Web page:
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December 16,2008

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December 17, 2008

Thailand Politics:
New PM mulls cabinet amid tight security

Thailand's new Prime Minister Abhisit Vejjajiva began working on his cabinet line-up on Tuesday as hundreds of police stood guard against protests by angry supporters of the old government, reported AFP.

Abhisit's Democrat Party won over enough lawmakers to clinch a parliament vote on Monday, two weeks after a court dissolved the ruling party loyal to ousted premier Thaksin Shinawatra after six months of political turmoil.

The party said Oxford-educated Abhisit's new cabinet would strive to boost the economy, which has taken a battering from anti-government street protests peaking with the siege of Bangkok's two airports late last month.

"Abhisit will oversee the economic team because this government gives priority to economic matters," Democrat Party secretary general Suthep Tuagsuban told reporters.

He said cabinet posts were still being hammered out but would be divided between the Democrats and their smaller coalition partners, whose defection from the now-defunct People Power Party gave Abhisit his slim majority.

The British-born 44-year-old, a former economics lecturer, is awaiting the official decree from Thailand's widely revered king installing him as Thailand's 27th premier, expected on Wednesday.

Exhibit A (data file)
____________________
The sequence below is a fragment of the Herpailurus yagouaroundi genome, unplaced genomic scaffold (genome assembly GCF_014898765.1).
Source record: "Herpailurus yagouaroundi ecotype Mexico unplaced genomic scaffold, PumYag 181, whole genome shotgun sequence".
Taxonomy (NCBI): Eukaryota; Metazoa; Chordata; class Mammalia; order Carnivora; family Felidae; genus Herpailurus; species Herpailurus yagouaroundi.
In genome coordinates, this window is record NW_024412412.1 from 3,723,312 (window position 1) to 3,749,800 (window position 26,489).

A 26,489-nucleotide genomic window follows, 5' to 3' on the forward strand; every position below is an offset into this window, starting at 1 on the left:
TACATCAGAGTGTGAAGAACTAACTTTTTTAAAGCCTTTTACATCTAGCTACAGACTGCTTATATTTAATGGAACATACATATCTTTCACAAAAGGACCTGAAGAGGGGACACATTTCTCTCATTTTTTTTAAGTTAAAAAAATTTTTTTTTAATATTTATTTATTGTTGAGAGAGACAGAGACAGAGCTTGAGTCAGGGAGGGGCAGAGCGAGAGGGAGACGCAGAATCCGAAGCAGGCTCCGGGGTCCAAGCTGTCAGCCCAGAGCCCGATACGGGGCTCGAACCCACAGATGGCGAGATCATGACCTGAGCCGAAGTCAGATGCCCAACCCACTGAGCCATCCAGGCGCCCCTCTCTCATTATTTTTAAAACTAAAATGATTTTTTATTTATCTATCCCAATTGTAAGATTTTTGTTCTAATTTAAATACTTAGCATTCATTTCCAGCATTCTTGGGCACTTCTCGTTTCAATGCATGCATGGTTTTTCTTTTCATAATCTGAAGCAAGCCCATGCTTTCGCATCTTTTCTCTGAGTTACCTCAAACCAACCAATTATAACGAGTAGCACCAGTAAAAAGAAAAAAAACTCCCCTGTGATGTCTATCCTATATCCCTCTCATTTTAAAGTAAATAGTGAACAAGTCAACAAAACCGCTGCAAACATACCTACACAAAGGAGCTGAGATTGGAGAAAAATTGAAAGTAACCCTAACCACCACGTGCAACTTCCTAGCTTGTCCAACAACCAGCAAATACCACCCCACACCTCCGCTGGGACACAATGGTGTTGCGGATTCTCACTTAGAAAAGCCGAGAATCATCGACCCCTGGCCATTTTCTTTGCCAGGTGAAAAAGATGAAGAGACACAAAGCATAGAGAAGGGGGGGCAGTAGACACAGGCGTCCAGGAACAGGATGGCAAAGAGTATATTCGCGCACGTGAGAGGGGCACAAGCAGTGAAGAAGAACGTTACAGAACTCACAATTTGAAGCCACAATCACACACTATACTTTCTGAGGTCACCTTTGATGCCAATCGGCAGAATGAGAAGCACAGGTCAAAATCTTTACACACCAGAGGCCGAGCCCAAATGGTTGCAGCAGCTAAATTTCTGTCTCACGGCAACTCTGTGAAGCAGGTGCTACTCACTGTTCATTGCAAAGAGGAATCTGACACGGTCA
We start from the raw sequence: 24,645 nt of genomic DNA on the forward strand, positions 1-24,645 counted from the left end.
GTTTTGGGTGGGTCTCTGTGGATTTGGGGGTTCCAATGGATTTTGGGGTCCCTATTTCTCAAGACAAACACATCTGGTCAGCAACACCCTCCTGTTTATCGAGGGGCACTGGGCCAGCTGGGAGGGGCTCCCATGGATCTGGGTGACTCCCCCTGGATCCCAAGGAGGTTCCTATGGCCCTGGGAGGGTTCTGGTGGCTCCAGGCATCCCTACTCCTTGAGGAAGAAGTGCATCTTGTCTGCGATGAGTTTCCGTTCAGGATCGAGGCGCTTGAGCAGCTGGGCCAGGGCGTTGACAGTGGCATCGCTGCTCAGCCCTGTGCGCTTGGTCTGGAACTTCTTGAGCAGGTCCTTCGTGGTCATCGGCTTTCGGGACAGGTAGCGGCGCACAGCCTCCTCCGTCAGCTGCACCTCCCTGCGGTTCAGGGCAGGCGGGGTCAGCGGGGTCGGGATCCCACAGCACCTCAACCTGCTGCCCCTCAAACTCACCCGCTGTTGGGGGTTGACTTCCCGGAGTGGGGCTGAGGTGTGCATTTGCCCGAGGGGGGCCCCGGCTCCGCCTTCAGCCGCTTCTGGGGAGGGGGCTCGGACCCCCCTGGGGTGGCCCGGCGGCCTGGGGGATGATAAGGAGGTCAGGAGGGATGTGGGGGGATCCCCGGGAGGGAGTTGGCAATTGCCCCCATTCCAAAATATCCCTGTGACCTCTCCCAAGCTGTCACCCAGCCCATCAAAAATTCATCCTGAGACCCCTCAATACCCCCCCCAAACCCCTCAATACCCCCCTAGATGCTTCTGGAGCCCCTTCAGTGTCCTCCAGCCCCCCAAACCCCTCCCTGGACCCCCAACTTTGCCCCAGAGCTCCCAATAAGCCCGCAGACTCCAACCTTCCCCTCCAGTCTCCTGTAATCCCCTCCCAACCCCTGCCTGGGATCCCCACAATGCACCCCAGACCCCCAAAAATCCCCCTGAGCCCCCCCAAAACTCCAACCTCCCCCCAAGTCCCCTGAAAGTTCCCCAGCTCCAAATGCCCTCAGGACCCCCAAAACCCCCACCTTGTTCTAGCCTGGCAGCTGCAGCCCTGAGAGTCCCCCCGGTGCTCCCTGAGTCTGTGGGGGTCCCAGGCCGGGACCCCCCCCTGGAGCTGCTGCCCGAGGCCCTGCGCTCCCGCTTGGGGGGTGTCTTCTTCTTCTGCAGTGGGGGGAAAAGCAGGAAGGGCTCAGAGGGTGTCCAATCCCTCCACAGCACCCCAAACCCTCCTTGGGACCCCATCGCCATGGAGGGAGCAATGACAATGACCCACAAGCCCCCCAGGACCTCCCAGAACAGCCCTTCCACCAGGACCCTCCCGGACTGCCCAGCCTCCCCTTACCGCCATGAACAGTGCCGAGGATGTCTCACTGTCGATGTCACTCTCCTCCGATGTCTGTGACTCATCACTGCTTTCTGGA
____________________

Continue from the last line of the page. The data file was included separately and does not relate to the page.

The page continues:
"After receiving the royal command of appointment I will go to work at Government House immediately," Abhisit said, referring to the prime minister's offices that were occupied by protesters from August until early December.

"The government policy statement would be completed within two to three days at latest."

As Democrat leaders met behind closed doors, about 300 police stood guard outside their Bangkok headquarters where dozens of supporters of Thaksin dressed in red shirts had gathered to denounce Abhisit's election.

"Police have deployed forces at the Democrat headquarters since Monday, and this morning (Tuesday) we will send more police there," said Major General Amnuay Nimmano, deputy metropolitan police commander.

Clashes broke out between police and the "red shirts" on Monday, after about 100 protesters gathered outside parliament and hurled traffic barriers and stones to try to block the main gate to the building.

There were about 40 protesters outside the Democrat Party headquarters on Tuesday, but they left after representatives of a pro-Thaksin group laid a wreath, denouncing the party as a puppet of the army.

In the afternoon, about 300 factory workers turned up, demanding Abhisit help them get their year-end bonuses.

Analysts say the Democrats, who lost the elections in December last year to the PPP, will have a tough time reconciling Thailand's opposing factions who support or detest Thaksin, who was removed in a coup in September 2006.

Many of Thaksin's supporters feel they were robbed of their democratic rights after the courts removed two PPP prime ministers this year and then dissolved the party, creating the opening for the Democrats to fill the void.

Monday's vote followed six months of disruptive and at times bloody protests by the royalist, anti-Thaksin People's Alliance for Democracy (PAD).

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